Juror Kelly Engsberg explained to Channel 3 that the members of the jury took their responsibilities seriously. “Every single person was thoughtful, taking notes, listening intently all week long,” she said.
“I am a 100 percent supporter of #Me Too,” added the juror, who explained that, “It’s our job as a society, my job as a juror, to really dig deep and look for the truth and to try to figure out truly if a crime occurred.”
When all was said and done, Engsberg recalled, “It was quick and it was unanimous right off the bat. There was little to no question of whether or not we were all on the same page.”
The takeaway was that a Dane County jury had determined that Cephus is not guilty. With the verdict in hand, Cephus had every right to argue that he should be allowed to return to school. He was joined in making this argument by many leading figures in Madison’s African American community. In a letter to Blank, a number of pastors, the CEO of the Urban League and civil rights leaders made the case for reinstating this African American student. They suggested that if the now innocent Cephus was not reinstated, Blank would send yet another signal that African American students are not afforded equal treatment by UW-Madison. This was a serious matter for a university that has often fallen short when it comes to attracting and retaining a student body that reflects the diversity of Wisconsin.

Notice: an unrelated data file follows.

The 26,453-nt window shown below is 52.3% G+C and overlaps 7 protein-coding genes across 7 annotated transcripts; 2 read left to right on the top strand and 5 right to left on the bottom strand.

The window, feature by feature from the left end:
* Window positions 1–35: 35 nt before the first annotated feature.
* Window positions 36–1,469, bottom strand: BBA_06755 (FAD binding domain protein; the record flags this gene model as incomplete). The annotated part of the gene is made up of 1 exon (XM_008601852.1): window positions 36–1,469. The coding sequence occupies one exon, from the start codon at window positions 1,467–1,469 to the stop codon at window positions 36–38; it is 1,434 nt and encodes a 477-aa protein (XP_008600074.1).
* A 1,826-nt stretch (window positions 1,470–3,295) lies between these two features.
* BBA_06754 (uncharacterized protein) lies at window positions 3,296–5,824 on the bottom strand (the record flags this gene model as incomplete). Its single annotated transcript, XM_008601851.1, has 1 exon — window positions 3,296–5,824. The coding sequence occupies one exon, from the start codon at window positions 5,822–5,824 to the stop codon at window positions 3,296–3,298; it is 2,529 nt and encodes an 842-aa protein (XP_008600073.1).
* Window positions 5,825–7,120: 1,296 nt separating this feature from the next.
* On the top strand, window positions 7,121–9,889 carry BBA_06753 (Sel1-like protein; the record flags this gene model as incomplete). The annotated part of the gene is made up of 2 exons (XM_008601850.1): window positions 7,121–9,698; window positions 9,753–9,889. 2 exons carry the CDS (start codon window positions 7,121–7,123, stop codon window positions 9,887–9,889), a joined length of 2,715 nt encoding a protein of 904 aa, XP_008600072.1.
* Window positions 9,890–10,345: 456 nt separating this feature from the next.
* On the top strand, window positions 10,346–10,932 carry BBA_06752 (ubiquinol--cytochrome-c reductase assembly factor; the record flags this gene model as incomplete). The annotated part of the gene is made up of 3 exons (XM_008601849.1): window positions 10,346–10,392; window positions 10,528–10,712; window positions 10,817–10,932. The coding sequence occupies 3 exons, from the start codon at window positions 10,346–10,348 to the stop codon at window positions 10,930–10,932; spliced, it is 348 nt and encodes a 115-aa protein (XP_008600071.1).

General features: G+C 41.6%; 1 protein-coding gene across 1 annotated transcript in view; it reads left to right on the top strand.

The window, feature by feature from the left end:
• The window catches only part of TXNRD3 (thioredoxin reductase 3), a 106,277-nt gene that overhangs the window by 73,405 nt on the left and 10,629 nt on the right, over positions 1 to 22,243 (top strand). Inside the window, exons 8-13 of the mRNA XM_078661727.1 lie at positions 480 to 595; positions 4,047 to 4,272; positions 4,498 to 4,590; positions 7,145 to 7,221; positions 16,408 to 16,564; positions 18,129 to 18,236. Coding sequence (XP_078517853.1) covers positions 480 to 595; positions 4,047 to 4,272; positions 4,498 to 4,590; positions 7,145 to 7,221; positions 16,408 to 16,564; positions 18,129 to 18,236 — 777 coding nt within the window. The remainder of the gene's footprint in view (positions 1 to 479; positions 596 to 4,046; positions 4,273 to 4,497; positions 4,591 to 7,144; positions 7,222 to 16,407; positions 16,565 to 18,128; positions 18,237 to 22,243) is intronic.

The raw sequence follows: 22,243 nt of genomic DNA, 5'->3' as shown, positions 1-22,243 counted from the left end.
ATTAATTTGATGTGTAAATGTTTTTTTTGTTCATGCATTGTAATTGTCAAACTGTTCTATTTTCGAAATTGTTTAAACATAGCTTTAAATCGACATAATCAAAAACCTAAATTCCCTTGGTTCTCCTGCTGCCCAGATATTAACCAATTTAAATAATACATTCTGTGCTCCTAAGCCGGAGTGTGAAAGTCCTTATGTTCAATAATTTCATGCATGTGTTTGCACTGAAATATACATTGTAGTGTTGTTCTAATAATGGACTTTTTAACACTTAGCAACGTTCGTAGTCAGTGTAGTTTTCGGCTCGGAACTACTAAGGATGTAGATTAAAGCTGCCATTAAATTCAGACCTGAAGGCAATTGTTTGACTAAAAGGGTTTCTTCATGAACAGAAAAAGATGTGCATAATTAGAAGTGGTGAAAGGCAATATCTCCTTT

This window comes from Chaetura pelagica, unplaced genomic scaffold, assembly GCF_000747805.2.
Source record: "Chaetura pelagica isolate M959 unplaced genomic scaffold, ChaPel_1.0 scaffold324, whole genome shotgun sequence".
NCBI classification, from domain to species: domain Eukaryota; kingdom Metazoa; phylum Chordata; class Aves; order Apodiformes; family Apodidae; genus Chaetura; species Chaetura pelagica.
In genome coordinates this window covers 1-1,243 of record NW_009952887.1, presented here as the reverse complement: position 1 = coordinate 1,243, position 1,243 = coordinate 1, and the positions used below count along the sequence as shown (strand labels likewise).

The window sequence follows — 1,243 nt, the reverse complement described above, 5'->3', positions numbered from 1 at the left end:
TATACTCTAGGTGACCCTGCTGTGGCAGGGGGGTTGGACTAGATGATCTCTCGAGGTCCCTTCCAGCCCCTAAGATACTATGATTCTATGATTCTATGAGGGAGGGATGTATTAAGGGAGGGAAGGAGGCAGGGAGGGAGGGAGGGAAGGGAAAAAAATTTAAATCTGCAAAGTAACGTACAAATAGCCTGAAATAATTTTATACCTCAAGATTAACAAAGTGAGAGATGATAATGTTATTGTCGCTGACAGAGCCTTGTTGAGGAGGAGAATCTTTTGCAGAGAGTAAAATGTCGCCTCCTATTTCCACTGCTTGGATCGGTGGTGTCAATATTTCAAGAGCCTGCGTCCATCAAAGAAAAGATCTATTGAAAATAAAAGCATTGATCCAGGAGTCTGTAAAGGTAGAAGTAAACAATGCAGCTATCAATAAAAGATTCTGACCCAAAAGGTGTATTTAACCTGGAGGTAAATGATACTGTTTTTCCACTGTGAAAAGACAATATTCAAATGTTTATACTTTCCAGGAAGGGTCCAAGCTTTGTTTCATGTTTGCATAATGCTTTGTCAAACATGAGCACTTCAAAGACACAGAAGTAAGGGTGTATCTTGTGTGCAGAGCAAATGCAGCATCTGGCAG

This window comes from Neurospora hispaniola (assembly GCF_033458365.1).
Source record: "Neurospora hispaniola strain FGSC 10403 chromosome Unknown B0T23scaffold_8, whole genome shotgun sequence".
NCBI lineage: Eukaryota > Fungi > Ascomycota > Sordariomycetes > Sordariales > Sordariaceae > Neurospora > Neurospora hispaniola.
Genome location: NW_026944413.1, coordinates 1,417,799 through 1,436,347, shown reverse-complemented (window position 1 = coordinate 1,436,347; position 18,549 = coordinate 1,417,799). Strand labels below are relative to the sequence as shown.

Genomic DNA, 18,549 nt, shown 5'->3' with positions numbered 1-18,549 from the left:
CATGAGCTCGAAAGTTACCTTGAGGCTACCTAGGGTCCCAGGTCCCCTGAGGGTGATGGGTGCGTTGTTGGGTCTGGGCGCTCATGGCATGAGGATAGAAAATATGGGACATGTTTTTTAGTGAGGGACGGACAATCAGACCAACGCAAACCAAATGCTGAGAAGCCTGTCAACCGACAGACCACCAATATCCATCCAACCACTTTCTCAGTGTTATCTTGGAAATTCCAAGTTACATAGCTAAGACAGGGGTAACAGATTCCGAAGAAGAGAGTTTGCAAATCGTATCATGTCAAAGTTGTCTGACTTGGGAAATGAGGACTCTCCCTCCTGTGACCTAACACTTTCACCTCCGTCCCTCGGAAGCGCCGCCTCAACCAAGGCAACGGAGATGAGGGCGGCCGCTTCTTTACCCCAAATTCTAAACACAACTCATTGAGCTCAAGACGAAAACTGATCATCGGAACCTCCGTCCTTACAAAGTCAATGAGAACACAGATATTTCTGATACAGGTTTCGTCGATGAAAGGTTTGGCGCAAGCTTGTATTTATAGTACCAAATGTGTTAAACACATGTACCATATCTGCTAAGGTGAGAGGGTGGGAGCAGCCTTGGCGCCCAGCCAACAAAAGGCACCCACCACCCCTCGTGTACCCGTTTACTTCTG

UW football coach Paul Chryst and members of the team weighed in as well, indicating that they would welcome Cephus back.
Blank had a lot of information to process. But there was an essential detail that could not be avoided: the fact that, if Cephus was not allowed to re-enroll, then he would wind up expelled for something that our justice system says he did not do.
A jury has found this man innocent. That decision had to be respected.
We understand that there will be some Wisconsinites who worry that the decision to reinstate Cephus will deal a blow to the gains that have been made in pursuit of equitable treatment for the victims of sexual assault. The concern is sincere, and we should all be mindful of the need to maintain the progress that has been made toward greater transparency and greater respect for those who report attacks. We especially appreciate the voice of Erin Thornley Parisi, the executive director of the Rape Crisis Center of Dane County, who explained to the Wisconsin State Journal that ongoing efforts should be made to examine how the criminal justice system fails both African Americans and sexual assault victims.